Platform and app pricing plays an important part in the success of your product, but did you know that it has an impact on how developers build it? Today’s article will look at how your pricing model can affect what you want your product to do.
The approach for monetising your platform or app will vary on a case-by-case basis. Some will charge from the beginning, some will be free forever (e.g. make money through advertising or selling data), while others will be free with paid upgrades (e.g freemium) or have tiered pricing based on usage. Then you have marketplaces and directories that charge one or both parties in a transaction.
Pricing itself is a whole other article, but what I’m looking at today is how that decision can affect how your product is developed. You’ll want to consider these things as you define your product. I’ll highlight some of the things that you might want to think about with the following pricing options:
- One-off upgrades
- Access to additional features on an ongoing basis
- User and usage limits
- Marketplaces and directories
- Non-standard pricing, discounts and introductory pricing
If your pricing model offers to remove advertising for a fee or to add features for a one-off fee, then you’ll fall into this category.
When defining your product and writing your requirements, you need to think about what will be free and what won’t. It’s usually a basic upsell and isn’t too complex (you either have it or you don’t). This will be important to your developers as they’ll have to restrict access to functions for users that haven’t paid for it. They’ll have to get the system to recognise who has paid for it and who hasn’t. You’ll also need to how the customer will choose to upgrade and how to collect the payment.
Access to features on an ongoing basis
Unlike the above, this model involves charging people an ongoing subscription to access features and additional functionality. This time though, things can get complicated. Some things might be charged a one-off fee, while others require users to subscribe to a different plan.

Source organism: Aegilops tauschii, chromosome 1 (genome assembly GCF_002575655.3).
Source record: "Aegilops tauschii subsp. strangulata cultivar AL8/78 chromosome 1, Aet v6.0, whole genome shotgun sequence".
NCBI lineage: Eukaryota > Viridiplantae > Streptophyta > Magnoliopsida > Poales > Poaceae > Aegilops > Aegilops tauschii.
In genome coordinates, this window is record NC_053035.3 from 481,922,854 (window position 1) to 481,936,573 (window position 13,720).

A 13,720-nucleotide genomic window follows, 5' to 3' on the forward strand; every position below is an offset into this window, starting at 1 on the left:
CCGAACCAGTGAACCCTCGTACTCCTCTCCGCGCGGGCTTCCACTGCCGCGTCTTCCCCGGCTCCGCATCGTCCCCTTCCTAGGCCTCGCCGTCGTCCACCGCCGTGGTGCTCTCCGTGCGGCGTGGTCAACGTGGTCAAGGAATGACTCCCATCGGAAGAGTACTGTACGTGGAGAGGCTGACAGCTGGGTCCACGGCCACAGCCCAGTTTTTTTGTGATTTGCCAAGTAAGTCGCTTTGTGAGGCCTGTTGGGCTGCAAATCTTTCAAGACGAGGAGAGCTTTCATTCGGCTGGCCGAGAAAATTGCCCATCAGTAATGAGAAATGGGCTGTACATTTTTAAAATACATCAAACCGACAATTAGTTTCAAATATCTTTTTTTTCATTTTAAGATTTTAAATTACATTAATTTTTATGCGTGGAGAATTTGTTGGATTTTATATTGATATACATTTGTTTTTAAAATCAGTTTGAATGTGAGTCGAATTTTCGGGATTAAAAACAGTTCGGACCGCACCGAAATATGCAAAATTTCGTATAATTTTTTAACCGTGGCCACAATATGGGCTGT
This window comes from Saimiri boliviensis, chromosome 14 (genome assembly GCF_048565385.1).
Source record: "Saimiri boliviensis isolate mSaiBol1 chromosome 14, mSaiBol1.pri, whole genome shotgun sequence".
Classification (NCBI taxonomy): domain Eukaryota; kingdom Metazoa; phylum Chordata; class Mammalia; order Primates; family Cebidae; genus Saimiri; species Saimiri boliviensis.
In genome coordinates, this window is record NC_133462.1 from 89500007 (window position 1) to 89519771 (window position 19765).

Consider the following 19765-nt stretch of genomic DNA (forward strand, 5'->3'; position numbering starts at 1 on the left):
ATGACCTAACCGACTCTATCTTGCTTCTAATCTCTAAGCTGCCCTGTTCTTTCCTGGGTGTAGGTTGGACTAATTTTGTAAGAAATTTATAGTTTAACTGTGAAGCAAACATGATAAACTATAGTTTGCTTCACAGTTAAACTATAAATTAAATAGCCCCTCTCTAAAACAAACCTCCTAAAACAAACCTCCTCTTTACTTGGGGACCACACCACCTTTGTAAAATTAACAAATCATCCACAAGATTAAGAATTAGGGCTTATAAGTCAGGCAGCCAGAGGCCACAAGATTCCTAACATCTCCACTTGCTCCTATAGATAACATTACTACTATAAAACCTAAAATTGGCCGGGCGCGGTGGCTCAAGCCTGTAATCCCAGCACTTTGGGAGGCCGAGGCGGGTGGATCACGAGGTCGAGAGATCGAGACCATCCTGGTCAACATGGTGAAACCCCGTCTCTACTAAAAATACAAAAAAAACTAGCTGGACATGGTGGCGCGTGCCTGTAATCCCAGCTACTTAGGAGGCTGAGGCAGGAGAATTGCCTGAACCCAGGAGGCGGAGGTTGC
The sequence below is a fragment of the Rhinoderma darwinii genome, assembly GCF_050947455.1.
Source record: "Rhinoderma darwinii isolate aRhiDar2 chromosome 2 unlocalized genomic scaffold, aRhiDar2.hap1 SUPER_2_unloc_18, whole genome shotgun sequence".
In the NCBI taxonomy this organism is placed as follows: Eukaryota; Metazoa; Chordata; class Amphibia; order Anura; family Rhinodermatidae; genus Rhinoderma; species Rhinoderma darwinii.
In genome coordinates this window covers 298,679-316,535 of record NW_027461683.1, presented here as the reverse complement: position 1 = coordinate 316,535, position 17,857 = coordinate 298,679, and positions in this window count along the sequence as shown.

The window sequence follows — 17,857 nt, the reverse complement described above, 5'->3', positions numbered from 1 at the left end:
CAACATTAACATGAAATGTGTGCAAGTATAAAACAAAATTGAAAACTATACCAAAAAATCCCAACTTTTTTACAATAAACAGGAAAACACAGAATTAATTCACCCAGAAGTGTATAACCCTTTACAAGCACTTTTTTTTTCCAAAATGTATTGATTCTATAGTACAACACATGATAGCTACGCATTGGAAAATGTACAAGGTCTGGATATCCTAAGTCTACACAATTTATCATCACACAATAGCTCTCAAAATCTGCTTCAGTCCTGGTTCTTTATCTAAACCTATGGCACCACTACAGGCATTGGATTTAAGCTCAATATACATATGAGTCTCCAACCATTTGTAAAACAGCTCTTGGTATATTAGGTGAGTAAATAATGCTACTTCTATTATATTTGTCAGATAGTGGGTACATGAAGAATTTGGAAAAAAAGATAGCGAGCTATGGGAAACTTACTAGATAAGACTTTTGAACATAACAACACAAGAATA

As you define your product, you’ll have to decide what people should have access to. It could be an option within a function (e.g. buy a paid picture for a project in Canva). Alternatively, the upgrade could be for a completely separate function (e.g. a “premium” plan to remove branding in a video-making platform). Spend some time thinking about what types of plans you want to have and what features and functions can be accessed in each.
This model has payment considerations too that affect both technical development and business processes. Do you need to process one-off payments? Will users be able to downgrade a subscription? What happens if a recurring payment is declined?
User and usage limits
Another pricing model may charge based on the number of users. A lot of B2B platforms work this way. Pricing changes based on the number of people that access the platform or app. Alternatively, you may apply limits to what a user has access to. This might be the number of projects that can be created, the size of individual projects, or the amount of storage available.
All of these models will require your platform to track the number of users and usage to see when the conditions are met. You also have to think about what happens when a user or business meets these thresholds.
These models also have a frequency piece – how often do these limits apply? Will it monthly? yearly? etc. Also, what will be the process for increasing the limits?
Marketplaces and directories
Unlike the above models, marketplaces and directories have two sets of users. There is someone to buy or search, and another to sell goods or provide a service.
In this case, the main question is about who will pay. Then there are a set of functions around when people will pay, and how much you will charge them. Unlike the previous models, there are lot of different pricing options available – fixed fee, percentage fee, fixed plus percentage, minimums, maximums, bundles, etc.
When you start charging in percentages, your platform will have to calculate these values, so you need to think about all of the rules that go along with this. If you decide to sell a bundle of 10, then the system will have to track as each one is used.
Non-standard pricing, discounts and introductory pricing.
When thinking about your pricing model, you also want to consider different pricing promotions that you might offer. While most payment providers will support one-off pricing, discount codes and recurring payments, you want to check out their ability to support introductory pricing (e.g. first year at a discount, etc) and instalment payments (e.g. pay the entire amount up front vs monthly repayments). Your platform or app itself will have to recognise these different payment options and ensure your users are accessing the right features and functions.
As you can see, your pricing model is not just important to making money. Pricing can actually affect the definition of your product – which means it can cost more to build some models than others. So, when you’re writing the requirements for your platform or app, take some time to consider how you will charge your customers. This will make sure that your pricing model can be incorporated in the development of your platform or app right for the beginning.